|President and CEO|
|(Previously not ranked)|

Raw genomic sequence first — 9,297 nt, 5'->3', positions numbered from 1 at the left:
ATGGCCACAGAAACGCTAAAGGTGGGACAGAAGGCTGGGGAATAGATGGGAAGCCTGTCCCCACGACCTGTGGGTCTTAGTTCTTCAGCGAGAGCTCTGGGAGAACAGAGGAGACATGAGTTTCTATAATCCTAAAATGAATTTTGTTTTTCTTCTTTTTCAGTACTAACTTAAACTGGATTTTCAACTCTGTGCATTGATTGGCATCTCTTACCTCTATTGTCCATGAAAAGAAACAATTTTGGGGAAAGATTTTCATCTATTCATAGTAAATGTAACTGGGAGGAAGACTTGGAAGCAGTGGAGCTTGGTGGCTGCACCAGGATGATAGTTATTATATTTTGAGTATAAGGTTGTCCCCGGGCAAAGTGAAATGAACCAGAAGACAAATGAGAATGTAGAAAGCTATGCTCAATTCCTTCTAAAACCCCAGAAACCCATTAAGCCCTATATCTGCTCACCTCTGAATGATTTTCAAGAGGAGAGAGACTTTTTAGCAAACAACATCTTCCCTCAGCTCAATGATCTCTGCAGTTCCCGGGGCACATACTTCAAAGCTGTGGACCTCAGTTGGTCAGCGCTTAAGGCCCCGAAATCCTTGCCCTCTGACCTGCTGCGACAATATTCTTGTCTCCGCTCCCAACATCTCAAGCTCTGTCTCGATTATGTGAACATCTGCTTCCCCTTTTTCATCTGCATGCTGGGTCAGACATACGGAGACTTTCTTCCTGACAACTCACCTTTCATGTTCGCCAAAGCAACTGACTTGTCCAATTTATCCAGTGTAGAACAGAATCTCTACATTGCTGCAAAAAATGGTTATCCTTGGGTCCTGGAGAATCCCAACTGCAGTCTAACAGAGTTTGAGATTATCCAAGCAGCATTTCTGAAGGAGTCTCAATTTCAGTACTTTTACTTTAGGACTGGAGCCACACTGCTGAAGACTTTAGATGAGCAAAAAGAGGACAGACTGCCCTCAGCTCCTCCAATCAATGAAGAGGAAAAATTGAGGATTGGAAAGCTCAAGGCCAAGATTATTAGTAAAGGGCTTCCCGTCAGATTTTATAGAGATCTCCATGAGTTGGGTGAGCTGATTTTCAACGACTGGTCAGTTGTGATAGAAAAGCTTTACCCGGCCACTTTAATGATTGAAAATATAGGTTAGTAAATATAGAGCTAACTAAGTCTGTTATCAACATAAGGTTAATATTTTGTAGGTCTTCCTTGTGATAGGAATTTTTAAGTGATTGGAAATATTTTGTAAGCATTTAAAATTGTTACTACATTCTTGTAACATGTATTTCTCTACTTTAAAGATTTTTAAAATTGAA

Is there no end to the variations on the alternative trading system theme? The IEX Group dark pool, which went live in October, seeks to strike a blow for fairness in equity trading by giving ownership and control to the buy side. "We spent a lot of time thinking about building a different market within the current regulatory structure," says 35-year-old president and CEO Brad Katsuyama, who with three colleagues from the RBC Capital Markets unit of Toronto-based Royal Bank of Canada founded New Yorkbased IEX in 2012. Their backers included Netscape Communications Corp. founder (and IEX director) James Clark. A 2001 BBA in finance from Waterloo, Ontario's Wilfrid Laurier University, Katsuyama went to work for RBC where he had previously interned as a program trader. By 2009 he had risen to head of global electronic sales and trading and often found himself explaining to fund managers how high frequency traders were profiting at their expense. Drawing on his experience developing Thor, a smart-order router, Katsuyama built IEX to "truly balance the needs of the different participants" by charging both buyers and sellers a flat fee, limiting the number of order types and relying on technology to prevent traders from profiting from speed alone. In the interest of transparency, IEX posts its form ATS regulatory filing on its website, underscoring such key words as "fairness," "simplicity," "objectivity" and "protection of the investor."
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